Eddie's experiences in Buried Onions are greatly influenced by his neighborhood and ethnicity, yet any reader is able to relate to him. Throughout the novel, he faces issues of friendship, trust, girls, family, work, gangs, and death. How are Eddie's experiences similar to those of any teenager, and how are some of his experiences far different?

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Eddie’s experiences are both similar and different from those of a typical teenager. The teenage years are troubled by issues with friendships, family, work, and relationships. There are the feelings of insecurity, the self-doubts, the wishing for the future.

Having grown up in a tough neighborhood, Eddie has learned to be self-sufficient and strong. He does odd-jobs to make a living and lives on his own in a roach-infested apartment, since his mother has moved away. While there are young men and women whose lives are similar to Eddie’s, it is safe to say that the typical teenager does not face such conditions. Many teenagers hold jobs while attending school to further their future goals, but they have parents or a family to provide for them. Eddie has dropped out of college and currently paints sidewalk curbs or takes on any work he can find to make a few dollars. “I was down to nickels and dimes in my ashtray at home.” The teen whose family is financially unstable can relate to Eddie’s plight. In addition, the few who need to support themselves will connect to Eddie’s constant hunger and desperate need to find any job. The one who stays in college and does not need to worry about obtaining money to buy food cannot quite understand.

Additionally, the typical teen does not need to deal with gangs, although they are prevalent in many neighborhoods. Eddie tries to stay clear of gang life, but he still must worry about staying alive. Constantly looking over his shoulder, Eddie cautiously goes about his life knowing that Angel or Samuel are waiting for him. This kind of fear for one’s life is not something that most people must face at the age of 19.

Eddie does face issues that most teenagers will face at one point or another. His interest in girls surfaces throughout the book, but his mind is too preoccupied to pursue a real relationship. His friendships place him in awkward positions at times. For instance, he must decide what to do about his cousin’s murder. He was close to Jesus but he does not want to seek revenge. While the typical teenager does not face such serious decisions about avenging murder, he will face choices in peer pressure. Eddie is constantly pushed to make this choice, and he stays strong in his decision not to get involved. He tells Angel: “He’s gone. You can’t bring him back.” He only confronts Angel when he feels he has no other options left.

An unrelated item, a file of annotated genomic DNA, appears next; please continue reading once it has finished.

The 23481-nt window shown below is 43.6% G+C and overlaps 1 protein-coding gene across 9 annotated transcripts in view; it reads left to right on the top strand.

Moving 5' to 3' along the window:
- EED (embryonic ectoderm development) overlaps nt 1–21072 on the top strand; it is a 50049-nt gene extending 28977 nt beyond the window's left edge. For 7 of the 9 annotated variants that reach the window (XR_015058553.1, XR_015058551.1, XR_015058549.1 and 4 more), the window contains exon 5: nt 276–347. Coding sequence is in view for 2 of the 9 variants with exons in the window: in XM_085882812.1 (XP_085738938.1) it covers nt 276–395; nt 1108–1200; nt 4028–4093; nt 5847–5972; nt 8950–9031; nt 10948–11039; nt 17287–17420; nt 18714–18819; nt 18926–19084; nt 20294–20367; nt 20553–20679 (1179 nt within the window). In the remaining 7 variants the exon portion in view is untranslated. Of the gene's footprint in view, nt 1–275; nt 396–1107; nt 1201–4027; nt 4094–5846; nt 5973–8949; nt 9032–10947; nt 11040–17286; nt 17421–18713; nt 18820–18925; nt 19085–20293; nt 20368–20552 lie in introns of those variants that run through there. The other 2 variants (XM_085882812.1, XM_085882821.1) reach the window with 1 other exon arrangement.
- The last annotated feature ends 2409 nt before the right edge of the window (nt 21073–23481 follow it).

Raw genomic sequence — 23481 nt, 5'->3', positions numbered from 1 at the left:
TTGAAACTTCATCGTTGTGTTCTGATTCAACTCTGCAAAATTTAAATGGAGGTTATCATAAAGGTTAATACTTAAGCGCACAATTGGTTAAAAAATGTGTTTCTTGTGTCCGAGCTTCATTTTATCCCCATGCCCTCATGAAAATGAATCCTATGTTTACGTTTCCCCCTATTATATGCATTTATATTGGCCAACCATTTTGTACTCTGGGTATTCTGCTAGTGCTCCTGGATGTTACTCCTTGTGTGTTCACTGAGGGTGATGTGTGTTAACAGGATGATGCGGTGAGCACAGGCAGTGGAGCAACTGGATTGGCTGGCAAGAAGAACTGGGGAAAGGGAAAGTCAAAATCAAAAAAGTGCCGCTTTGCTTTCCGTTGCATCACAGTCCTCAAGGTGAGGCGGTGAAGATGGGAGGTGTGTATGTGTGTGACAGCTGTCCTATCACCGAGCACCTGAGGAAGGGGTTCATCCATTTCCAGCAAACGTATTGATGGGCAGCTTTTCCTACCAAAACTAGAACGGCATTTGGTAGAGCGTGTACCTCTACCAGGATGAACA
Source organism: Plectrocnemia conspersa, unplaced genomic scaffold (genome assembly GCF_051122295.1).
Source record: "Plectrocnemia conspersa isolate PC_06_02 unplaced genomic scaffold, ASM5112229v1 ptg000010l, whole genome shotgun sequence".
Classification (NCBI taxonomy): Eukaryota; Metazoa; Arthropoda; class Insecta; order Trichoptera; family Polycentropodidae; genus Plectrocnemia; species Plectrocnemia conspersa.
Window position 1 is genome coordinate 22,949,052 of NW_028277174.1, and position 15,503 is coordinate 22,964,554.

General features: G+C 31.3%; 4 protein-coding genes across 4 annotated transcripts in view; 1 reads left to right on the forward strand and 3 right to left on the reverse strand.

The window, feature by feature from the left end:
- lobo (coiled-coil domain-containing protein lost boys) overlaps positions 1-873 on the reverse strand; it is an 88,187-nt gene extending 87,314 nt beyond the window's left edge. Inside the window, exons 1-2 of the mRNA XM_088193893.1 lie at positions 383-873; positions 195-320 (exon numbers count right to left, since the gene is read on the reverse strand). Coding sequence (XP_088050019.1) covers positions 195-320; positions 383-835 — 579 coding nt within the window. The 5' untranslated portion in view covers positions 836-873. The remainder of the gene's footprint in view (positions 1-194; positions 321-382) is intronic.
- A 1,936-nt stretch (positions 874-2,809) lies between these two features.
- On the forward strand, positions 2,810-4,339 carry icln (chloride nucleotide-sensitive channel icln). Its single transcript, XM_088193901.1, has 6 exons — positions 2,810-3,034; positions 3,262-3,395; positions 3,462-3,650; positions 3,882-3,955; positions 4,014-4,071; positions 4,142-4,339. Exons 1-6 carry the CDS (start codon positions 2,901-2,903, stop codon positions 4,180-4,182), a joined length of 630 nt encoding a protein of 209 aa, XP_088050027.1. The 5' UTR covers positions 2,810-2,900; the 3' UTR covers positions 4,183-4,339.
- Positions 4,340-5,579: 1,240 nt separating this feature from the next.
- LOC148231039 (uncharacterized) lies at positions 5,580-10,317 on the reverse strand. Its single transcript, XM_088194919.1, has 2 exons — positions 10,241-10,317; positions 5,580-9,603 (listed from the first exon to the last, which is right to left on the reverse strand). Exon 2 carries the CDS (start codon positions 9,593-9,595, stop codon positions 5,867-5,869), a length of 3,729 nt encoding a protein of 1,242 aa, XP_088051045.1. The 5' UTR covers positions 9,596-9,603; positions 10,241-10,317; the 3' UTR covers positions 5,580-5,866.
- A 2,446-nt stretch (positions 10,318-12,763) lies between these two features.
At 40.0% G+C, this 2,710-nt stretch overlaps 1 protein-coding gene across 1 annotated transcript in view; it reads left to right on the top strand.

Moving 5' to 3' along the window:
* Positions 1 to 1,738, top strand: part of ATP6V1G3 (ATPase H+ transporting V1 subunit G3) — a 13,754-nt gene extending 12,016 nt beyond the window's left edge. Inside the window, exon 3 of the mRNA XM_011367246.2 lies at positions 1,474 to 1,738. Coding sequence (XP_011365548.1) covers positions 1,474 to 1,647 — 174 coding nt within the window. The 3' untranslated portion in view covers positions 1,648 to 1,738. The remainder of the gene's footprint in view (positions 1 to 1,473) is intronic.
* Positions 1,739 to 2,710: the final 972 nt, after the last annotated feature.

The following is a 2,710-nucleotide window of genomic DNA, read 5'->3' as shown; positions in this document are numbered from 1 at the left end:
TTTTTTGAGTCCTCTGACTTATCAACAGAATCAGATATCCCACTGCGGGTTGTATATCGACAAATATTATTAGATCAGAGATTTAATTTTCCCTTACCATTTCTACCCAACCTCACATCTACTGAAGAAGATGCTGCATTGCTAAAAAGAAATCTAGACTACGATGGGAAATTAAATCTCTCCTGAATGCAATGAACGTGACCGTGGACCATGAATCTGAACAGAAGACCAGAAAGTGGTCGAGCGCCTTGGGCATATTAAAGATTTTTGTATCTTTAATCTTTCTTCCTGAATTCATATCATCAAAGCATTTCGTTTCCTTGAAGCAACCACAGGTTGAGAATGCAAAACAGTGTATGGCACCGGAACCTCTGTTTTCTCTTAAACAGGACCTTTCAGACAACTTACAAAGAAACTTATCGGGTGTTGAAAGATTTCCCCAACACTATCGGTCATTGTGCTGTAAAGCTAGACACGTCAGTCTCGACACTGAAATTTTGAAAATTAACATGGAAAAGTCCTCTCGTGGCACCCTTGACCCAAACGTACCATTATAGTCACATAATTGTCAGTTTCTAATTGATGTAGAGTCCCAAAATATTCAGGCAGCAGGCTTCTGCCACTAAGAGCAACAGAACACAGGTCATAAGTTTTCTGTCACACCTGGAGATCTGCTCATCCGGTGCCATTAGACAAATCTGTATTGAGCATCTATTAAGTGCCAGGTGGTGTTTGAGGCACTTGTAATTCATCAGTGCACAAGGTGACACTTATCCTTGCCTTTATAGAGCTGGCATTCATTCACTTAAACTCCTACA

Eddie thinks: “My eyes were raw, my soul trampled by bad luck and bad luck’s brother, hard times.” Overall, the typical teenager does not have such a dismal outlook on his own life.

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Eddie's life conveys both similarities and differences to the experiences of other teenagers. For example, most teenagers need money and will do just about any odd job to get it. However, most teenagers do not need to "make a living" for themselves as Eddie does. Additionally, when his mother comes over to visit, it is to try to convince him to settle down and get married: this is pretty atypical for most teens as well. Often, parents want their children to grow into full adults, with steady jobs and plans, before they begin families. Not so for Eddie. His relationship with his mother does seem typical in some ways, at least insofar as she wants him to be happy and she nags him a little. Most teens are used to this behavior from their mothers.

Eddie's other experiences in the story make it clear that his life is vastly different from that of most teenagers. Most teenagers also do not have to worry about getting pointed out at a 7-Eleven and killed on the spot. Most do not have to meet with gangsters at a playground and talk their way out of murdering the person who murdered their cousin. In fact, most teenagers do not have cousins who have been murdered as a result of gang-related violence. Most teens do not have trucks stolen out from under them or have to watch a friend get stabbed for trying to help them steal it back.

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I read once that it's not how many good books you can get into that's important. It's how many good books you can get into you. The thing about this book is that it gets into you. The details are very specific, and yet any person can see someone he or she knows in the book, or they have experienced something in their lives that they can relate to the experiences in this book. That is an indicator of a quality novel.

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